Landbase, Community, and Reestablishing Practice

Literata (ok, that was over a year ago; I’ve been wandering through various people’s archives) talks about a witch’s landbase, meaning the local land in which an Earth-based witch or Wiccan bases her practice, her bit of Earth, from which she draws power, and which she serves.

And I’ve been thinking about it, and I realize I’ve never connected with the land here much. When I started practicing, I was still in high school, living in the house I’d been in since I was five. I knew that land there intimately. I never had to think about a connection with it. I had my bit of beach, my tree in my own yard, my favorite places in the swamp beyond the yard.

When I moved to Tallahassee for college (and then stayed there nine years), I never had much trouble connecting, either. I was still in Florida, even if I was significantly north and in the panhandle, much farther from salt water. (I’ve always connected best to salt water.) I understood sugar sand and sinkholes, live oaks and slash pines. A few blocks from campus and my first apartment, I found Old City Cemetary, which dates back to before the Civil War. It’s a entire (small) block, bounded only by streets. It’s no longer in use, either. Always peaceful. Plenty of trees, old ones. I found a cedar tree there that I loved, and that loved me back. It was a place of power for me. I found a grave with my own name on it — Rebecca Scott, beloved consort of Andrew, who died of yellow fever at the age of 27. (I was even there with a friend named Andrew on the day I found it. And they were from Maryland, which is where I was born. It was a bit much.)

There was the grave of Elizabeth Budd Graham, who local legend holds to be a witch. Her grave faces west instead of east (which every other grave around it does, although there are other graves facing west in other parts of the cemetery). The inscription reads:


I love an old cemetery, from before modern embalming practices, from before we sealed the dead up in airtight steel caskets and put them in cement vaults. These are places where people return to the earth that gave them life. It’s special to me. It was a quiet place in the middle of the most urban and built-up part of Tallahassee, between the two big campuses and only a mile or two from the capitol building (which, for those that don’t know, is … ithyphallic, shall we say? An erect phallus, complete with testicles). Once, I got there and heard bagpipes. There was a piper walking the perimeter, practicing. Lots of little things happened to me there. I found a branch that became my wand. Other things I won’t mention.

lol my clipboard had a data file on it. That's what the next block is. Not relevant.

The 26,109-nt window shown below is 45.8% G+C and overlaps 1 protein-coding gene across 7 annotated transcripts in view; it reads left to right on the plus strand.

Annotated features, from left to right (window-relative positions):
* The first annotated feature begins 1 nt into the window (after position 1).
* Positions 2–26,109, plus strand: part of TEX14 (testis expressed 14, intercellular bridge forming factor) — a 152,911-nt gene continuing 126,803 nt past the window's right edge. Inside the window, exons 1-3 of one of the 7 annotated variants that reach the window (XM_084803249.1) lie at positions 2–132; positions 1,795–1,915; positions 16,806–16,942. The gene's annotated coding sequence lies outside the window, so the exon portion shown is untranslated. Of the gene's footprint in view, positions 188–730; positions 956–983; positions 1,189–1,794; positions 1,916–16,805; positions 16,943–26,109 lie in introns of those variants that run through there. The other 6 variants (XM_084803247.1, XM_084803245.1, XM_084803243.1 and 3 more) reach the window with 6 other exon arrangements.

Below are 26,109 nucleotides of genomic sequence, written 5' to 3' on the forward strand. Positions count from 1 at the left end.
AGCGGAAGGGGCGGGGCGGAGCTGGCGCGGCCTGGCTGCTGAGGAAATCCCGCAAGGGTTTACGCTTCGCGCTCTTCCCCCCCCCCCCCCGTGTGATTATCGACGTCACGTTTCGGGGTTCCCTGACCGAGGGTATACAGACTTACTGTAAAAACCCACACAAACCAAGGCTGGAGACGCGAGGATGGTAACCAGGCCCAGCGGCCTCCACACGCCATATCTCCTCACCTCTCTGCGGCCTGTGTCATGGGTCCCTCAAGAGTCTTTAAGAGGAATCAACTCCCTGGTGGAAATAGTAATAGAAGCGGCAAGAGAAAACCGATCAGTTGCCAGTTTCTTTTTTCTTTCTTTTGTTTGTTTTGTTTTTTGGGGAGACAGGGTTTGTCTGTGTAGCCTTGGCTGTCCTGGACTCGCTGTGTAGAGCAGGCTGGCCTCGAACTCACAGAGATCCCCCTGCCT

I had a beach, eventually, although it was a longer drive from home to get there. Mashes Sands, it’s called. A long, shallowly sloping floor. I could walk out a quarter mile, and still have the warm water only up to my chest. Sometimes in summer, it had phosphorescent algae. It was magical, especially at night. (I always love beaches best at night.)

And then I moved to Seattle. It’s a far bigger city than I’ve ever lived in before. When I first got here, I had no car, the bus system baffled me (and it isn’t very good), and I got immediately lost whenever I got too far from my tiny apartment. The land and I made a few overtures to connect with each other, but it never really happened. Eventually, I found Golden Gardens beach, which I love, but it’s always so full of people, it’s hard for me to find the peace I’ve always had at the beach at night. The water was cold, and a bit foreign. The Sound is salt, but so far from open ocean that you can’t even see it. There’s no watery horizon, clean of land. I made it out to La Push beach on the peninsula once, which is much more my sort of thing, but it’s a long enough drive to be impractical without an overnight stay, and I haven’t had the time and money at once to do it again. A few years, I’ve been out to a festival at Fort Flagler State Park, which overlooks the Sound and the Straight of Juan de Fuca (sort of), and which, in the mist that’s usually hanging around in Spring when I’ve been, almost looks like there might not be land right there.

I’ve never found a tree to love, either.

My knees are bad and getting worse, and going for long walks to find places to feel happy is less and less often an option.

In Melbourne (where I grew up), I had a circle of friends who would ask me for tarot readings, or for advice on paganism, and such. In Tallahassee, though I never joined any group, I was part of a shifting, amorphous social circle of pagan, semi-pagan, and occultist community of 20-something, and people came to me for help. I gave tarot readings for tips at a local bookstore. I had a community to serve. (Part of my worship of Hekate is to work magic, especially theurgy, for others, and to teach is when they ask.)

I never found a community to serve here, either. I can’t help but connect not having a land-base with not having a community to serve.

I’m renewing and deepening (re-deepening?) my practice after several years of not keeping regular ritual or worship. When I owned a restaurant, that ate all of my life. I still had a ritual room in the house, I still felt my dedication to Hecate and to Dionysos. I designated the restaurant as a shrine to Hestia, and its pilot lights as her eternal flames. I kept a statue of Hermes in the office, and asked him for help with business and money. But I kept no practice that fulfilled me personally.